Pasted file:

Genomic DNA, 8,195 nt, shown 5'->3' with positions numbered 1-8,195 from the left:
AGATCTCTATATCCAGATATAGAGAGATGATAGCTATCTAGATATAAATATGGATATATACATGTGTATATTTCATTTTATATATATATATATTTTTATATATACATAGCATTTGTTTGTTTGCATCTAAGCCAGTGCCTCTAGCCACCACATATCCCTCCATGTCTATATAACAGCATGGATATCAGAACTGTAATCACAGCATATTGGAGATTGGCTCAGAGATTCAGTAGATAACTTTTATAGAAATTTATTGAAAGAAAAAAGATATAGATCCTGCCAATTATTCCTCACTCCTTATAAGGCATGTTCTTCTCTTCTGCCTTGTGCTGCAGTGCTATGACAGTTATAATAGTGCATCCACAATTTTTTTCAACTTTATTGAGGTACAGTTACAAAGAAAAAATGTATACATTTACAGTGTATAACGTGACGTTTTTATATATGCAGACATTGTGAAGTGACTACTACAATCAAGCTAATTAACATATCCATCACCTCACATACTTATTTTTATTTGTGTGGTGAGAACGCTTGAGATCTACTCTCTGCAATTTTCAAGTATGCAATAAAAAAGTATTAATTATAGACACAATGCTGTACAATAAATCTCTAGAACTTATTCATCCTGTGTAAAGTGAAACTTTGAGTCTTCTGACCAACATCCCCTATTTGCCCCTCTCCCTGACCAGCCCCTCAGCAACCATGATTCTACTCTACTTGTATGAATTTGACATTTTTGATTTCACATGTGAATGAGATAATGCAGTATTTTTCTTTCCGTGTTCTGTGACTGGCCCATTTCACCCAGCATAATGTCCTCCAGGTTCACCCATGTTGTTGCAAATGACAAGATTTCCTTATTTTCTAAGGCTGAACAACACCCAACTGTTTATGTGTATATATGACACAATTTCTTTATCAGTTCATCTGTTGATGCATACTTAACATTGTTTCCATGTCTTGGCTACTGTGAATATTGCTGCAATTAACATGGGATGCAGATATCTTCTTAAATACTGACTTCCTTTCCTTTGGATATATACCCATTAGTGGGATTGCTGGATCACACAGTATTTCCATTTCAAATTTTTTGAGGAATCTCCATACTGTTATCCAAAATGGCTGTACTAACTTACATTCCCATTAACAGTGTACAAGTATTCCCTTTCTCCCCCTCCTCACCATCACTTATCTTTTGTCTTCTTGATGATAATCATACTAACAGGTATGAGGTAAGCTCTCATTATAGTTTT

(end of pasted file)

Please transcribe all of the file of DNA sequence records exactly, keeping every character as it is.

Genomic DNA, 8,195 nt, shown 5'->3' with positions numbered 1-8,195 from the left:
AGATCTCTATATCCAGATATAGAGAGATGATAGCTATCTAGATATAAATATGGATATATACATGTGTATATTTCATTTTATATATATATATATTTTTATATATACATAGCATTTGTTTGTTTGCATCTAAGCCAGTGCCTCTAGCCACCACATATCCCTCCATGTCTATATAACAGCATGGATATCAGAACTGTAATCACAGCATATTGGAGATTGGCTCAGAGATTCAGTAGATAACTTTTATAGAAATTTATTGAAAGAAAAAAGATATAGATCCTGCCAATTATTCCTCACTCCTTATAAGGCATGTTCTTCTCTTCTGCCTTGTGCTGCAGTGCTATGACAGTTATAATAGTGCATCCACAATTTTTTTCAACTTTATTGAGGTACAGTTACAAAGAAAAAATGTATACATTTACAGTGTATAACGTGACGTTTTTATATATGCAGACATTGTGAAGTGACTACTACAATCAAGCTAATTAACATATCCATCACCTCACATACTTATTTTTATTTGTGTGGTGAGAACGCTTGAGATCTACTCTCTGCAATTTTCAAGTATGCAATAAAAAAGTATTAATTATAGACACAATGCTGTACAATAAATCTCTAGAACTTATTCATCCTGTGTAAAGTGAAACTTTGAGTCTTCTGACCAACATCCCCTATTTGCCCCTCTCCCTGACCAGCCCCTCAGCAACCATGATTCTACTCTACTTGTATGAATTTGACATTTTTGATTTCACATGTGAATGAGATAATGCAGTATTTTTCTTTCCGTGTTCTGTGACTGGCCCATTTCACCCAGCATAATGTCCTCCAGGTTCACCCATGTTGTTGCAAATGACAAGATTTCCTTATTTTCTAAGGCTGAACAACACCCAACTGTTTATGTGTATATATGACACAATTTCTTTATCAGTTCATCTGTTGATGCATACTTAACATTGTTTCCATGTCTTGGCTACTGTGAATATTGCTGCAATTAACATGGGATGCAGATATCTTCTTAAATACTGACTTCCTTTCCTTTGGATATATACCCATTAGTGGGATTGCTGGATCACACAGTATTTCCATTTCAAATTTTTTGAGGAATCTCCATACTGTTATCCAAAATGGCTGTACTAACTTACATTCCCATTAACAGTGTACAAGTATTCCCTTTCTCCCCCTCCTCACCATCACTTATCTTTTGTCTTCTTGATGATAATCATACTAACAGGTATGAGGTAAGCTCTCATTATAGTTTT